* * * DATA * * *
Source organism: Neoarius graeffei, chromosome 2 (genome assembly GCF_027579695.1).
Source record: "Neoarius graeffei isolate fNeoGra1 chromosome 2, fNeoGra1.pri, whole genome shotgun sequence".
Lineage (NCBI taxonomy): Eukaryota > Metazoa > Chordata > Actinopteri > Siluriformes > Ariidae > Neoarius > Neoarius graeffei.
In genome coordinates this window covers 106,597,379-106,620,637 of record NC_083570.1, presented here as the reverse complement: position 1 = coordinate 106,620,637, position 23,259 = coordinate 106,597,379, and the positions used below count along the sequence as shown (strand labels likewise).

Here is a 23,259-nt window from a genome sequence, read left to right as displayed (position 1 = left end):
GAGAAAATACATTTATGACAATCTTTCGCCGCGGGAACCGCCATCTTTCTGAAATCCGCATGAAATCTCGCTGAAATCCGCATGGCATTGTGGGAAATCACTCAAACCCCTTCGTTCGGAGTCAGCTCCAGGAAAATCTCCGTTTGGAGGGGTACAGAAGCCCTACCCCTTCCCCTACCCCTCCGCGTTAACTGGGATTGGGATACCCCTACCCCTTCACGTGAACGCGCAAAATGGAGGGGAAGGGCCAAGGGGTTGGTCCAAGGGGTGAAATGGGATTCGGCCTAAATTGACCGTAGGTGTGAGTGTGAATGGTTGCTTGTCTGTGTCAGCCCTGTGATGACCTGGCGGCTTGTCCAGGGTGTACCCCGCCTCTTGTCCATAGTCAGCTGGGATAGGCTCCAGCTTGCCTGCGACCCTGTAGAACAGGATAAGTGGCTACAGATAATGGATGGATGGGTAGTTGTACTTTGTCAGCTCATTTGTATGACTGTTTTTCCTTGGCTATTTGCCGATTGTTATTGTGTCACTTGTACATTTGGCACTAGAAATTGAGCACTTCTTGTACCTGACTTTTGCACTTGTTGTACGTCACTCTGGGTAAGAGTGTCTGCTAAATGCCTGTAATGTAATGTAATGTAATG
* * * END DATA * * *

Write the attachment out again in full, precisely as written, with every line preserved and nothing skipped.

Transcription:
Source organism: Neoarius graeffei, chromosome 2 (genome assembly GCF_027579695.1).
Source record: "Neoarius graeffei isolate fNeoGra1 chromosome 2, fNeoGra1.pri, whole genome shotgun sequence".
Lineage (NCBI taxonomy): Eukaryota > Metazoa > Chordata > Actinopteri > Siluriformes > Ariidae > Neoarius > Neoarius graeffei.
In genome coordinates this window covers 106,597,379-106,620,637 of record NC_083570.1, presented here as the reverse complement: position 1 = coordinate 106,620,637, position 23,259 = coordinate 106,597,379, and the positions used below count along the sequence as shown (strand labels likewise).

Here is a 23,259-nt window from a genome sequence, read left to right as displayed (position 1 = left end):
GAGAAAATACATTTATGACAATCTTTCGCCGCGGGAACCGCCATCTTTCTGAAATCCGCATGAAATCTCGCTGAAATCCGCATGGCATTGTGGGAAATCACTCAAACCCCTTCGTTCGGAGTCAGCTCCAGGAAAATCTCCGTTTGGAGGGGTACAGAAGCCCTACCCCTTCCCCTACCCCTCCGCGTTAACTGGGATTGGGATACCCCTACCCCTTCACGTGAACGCGCAAAATGGAGGGGAAGGGCCAAGGGGTTGGTCCAAGGGGTGAAATGGGATTCGGCCTAAATTGACCGTAGGTGTGAGTGTGAATGGTTGCTTGTCTGTGTCAGCCCTGTGATGACCTGGCGGCTTGTCCAGGGTGTACCCCGCCTCTTGTCCATAGTCAGCTGGGATAGGCTCCAGCTTGCCTGCGACCCTGTAGAACAGGATAAGTGGCTACAGATAATGGATGGATGGGTAGTTGTACTTTGTCAGCTCATTTGTATGACTGTTTTTCCTTGGCTATTTGCCGATTGTTATTGTGTCACTTGTACATTTGGCACTAGAAATTGAGCACTTCTTGTACCTGACTTTTGCACTTGTTGTACGTCACTCTGGGTAAGAGTGTCTGCTAAATGCCTGTAATGTAATGTAATGTAATG